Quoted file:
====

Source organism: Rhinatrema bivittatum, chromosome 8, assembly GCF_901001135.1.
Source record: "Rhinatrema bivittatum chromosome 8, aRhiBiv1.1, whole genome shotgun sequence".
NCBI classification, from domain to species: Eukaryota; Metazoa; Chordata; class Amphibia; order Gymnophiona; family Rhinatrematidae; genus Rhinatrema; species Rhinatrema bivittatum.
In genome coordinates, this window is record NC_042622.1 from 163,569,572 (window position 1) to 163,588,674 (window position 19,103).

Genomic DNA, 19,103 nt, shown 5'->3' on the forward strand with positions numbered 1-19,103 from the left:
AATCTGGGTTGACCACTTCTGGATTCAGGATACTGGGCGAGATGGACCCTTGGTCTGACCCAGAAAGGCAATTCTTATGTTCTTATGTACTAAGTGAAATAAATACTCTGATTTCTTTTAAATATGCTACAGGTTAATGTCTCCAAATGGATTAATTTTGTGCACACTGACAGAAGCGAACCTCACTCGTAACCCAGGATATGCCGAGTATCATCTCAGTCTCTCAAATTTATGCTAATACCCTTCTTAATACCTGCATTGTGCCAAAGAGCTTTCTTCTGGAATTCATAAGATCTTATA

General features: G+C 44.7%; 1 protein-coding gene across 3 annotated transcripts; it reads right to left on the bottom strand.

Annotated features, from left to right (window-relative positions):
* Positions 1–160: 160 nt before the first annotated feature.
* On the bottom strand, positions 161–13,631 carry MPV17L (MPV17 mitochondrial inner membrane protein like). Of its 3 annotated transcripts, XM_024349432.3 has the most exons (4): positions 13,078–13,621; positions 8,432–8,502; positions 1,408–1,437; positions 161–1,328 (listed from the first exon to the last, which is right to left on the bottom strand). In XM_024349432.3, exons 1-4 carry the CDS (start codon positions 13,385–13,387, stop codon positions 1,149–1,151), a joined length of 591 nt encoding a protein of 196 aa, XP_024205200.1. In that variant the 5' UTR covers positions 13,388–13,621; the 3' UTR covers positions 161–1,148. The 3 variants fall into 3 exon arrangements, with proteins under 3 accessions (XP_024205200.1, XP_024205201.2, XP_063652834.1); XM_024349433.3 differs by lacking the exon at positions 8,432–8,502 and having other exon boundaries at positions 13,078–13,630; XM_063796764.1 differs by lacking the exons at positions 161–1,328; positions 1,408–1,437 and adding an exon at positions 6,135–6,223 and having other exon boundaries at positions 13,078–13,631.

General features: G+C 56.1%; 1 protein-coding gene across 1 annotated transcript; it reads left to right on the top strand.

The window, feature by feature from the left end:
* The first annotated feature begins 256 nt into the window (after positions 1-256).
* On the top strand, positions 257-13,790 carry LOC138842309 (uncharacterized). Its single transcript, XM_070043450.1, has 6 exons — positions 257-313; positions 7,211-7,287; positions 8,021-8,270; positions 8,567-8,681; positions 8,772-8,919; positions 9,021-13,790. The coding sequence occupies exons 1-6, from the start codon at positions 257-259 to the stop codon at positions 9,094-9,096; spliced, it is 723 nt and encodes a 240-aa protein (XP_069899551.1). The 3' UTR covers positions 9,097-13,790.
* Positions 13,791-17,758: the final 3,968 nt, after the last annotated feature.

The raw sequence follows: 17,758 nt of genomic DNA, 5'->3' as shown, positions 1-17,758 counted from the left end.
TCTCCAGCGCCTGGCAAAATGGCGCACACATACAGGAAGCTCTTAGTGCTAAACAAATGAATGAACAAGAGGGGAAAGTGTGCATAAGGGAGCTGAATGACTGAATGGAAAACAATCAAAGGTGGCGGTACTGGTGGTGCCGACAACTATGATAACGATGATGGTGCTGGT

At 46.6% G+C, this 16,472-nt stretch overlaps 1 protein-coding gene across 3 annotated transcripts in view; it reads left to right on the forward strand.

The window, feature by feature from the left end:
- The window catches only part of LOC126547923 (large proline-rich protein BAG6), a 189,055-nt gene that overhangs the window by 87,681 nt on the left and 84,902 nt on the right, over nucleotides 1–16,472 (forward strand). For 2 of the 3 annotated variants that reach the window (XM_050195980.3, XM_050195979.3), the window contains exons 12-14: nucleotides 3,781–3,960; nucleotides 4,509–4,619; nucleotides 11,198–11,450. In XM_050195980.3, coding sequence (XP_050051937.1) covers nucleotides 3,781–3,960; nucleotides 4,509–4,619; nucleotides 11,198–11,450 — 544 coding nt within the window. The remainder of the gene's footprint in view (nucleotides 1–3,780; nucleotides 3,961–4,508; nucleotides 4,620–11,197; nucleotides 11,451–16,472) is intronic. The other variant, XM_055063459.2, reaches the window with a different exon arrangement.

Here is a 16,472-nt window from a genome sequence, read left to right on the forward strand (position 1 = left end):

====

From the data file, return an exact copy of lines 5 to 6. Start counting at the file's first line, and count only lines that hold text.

Genomic DNA, 19,103 nt, shown 5'->3' on the forward strand with positions numbered 1-19,103 from the left:
AATCTGGGTTGACCACTTCTGGATTCAGGATACTGGGCGAGATGGACCCTTGGTCTGACCCAGAAAGGCAATTCTTATGTTCTTATGTACTAAGTGAAATAAATACTCTGATTTCTTTTAAATATGCTACAGGTTAATGTCTCCAAATGGATTAATTTTGTGCACACTGACAGAAGCGAACCTCACTCGTAACCCAGGATATGCCGAGTATCATCTCAGTCTCTCAAATTTATGCTAATACCCTTCTTAATACCTGCATTGTGCCAAAGAGCTTTCTTCTGGAATTCATAAGATCTTATA